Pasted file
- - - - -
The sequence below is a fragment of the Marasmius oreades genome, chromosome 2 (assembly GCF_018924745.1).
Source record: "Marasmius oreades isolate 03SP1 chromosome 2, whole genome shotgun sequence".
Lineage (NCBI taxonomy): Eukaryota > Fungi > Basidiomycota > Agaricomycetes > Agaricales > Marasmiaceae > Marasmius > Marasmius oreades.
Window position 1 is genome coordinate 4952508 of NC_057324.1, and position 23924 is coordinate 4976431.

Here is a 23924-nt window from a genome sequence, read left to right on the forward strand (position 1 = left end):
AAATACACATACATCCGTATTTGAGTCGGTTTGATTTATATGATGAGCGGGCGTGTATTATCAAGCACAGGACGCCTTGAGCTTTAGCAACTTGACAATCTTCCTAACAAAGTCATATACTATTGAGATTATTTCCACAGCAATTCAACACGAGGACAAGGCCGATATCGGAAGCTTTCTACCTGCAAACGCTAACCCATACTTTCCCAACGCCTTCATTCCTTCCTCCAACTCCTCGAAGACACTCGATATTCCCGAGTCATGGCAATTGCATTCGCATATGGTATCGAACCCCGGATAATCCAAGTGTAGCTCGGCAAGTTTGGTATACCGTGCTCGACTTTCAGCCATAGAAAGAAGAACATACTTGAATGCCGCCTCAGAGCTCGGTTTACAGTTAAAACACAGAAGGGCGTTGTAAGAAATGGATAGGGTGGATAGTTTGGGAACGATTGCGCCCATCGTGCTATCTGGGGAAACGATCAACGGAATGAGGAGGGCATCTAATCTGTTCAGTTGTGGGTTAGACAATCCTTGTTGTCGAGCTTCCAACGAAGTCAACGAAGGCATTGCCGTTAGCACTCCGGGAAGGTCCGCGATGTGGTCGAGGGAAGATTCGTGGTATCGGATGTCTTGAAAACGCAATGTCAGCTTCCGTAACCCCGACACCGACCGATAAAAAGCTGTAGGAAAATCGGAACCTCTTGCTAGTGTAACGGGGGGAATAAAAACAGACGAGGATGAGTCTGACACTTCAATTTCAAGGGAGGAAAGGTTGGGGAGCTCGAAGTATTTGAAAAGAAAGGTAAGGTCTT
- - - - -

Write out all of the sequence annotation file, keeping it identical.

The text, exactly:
The sequence below is a fragment of the Marasmius oreades genome, chromosome 2 (assembly GCF_018924745.1).
Source record: "Marasmius oreades isolate 03SP1 chromosome 2, whole genome shotgun sequence".
Lineage (NCBI taxonomy): Eukaryota > Fungi > Basidiomycota > Agaricomycetes > Agaricales > Marasmiaceae > Marasmius > Marasmius oreades.
Window position 1 is genome coordinate 4952508 of NC_057324.1, and position 23924 is coordinate 4976431.

Here is a 23924-nt window from a genome sequence, read left to right on the forward strand (position 1 = left end):
AAATACACATACATCCGTATTTGAGTCGGTTTGATTTATATGATGAGCGGGCGTGTATTATCAAGCACAGGACGCCTTGAGCTTTAGCAACTTGACAATCTTCCTAACAAAGTCATATACTATTGAGATTATTTCCACAGCAATTCAACACGAGGACAAGGCCGATATCGGAAGCTTTCTACCTGCAAACGCTAACCCATACTTTCCCAACGCCTTCATTCCTTCCTCCAACTCCTCGAAGACACTCGATATTCCCGAGTCATGGCAATTGCATTCGCATATGGTATCGAACCCCGGATAATCCAAGTGTAGCTCGGCAAGTTTGGTATACCGTGCTCGACTTTCAGCCATAGAAAGAAGAACATACTTGAATGCCGCCTCAGAGCTCGGTTTACAGTTAAAACACAGAAGGGCGTTGTAAGAAATGGATAGGGTGGATAGTTTGGGAACGATTGCGCCCATCGTGCTATCTGGGGAAACGATCAACGGAATGAGGAGGGCATCTAATCTGTTCAGTTGTGGGTTAGACAATCCTTGTTGTCGAGCTTCCAACGAAGTCAACGAAGGCATTGCCGTTAGCACTCCGGGAAGGTCCGCGATGTGGTCGAGGGAAGATTCGTGGTATCGGATGTCTTGAAAACGCAATGTCAGCTTCCGTAACCCCGACACCGACCGATAAAAAGCTGTAGGAAAATCGGAACCTCTTGCTAGTGTAACGGGGGGAATAAAAACAGACGAGGATGAGTCTGACACTTCAATTTCAAGGGAGGAAAGGTTGGGGAGCTCGAAGTATTTGAAAAGAAAGGTAAGGTCTT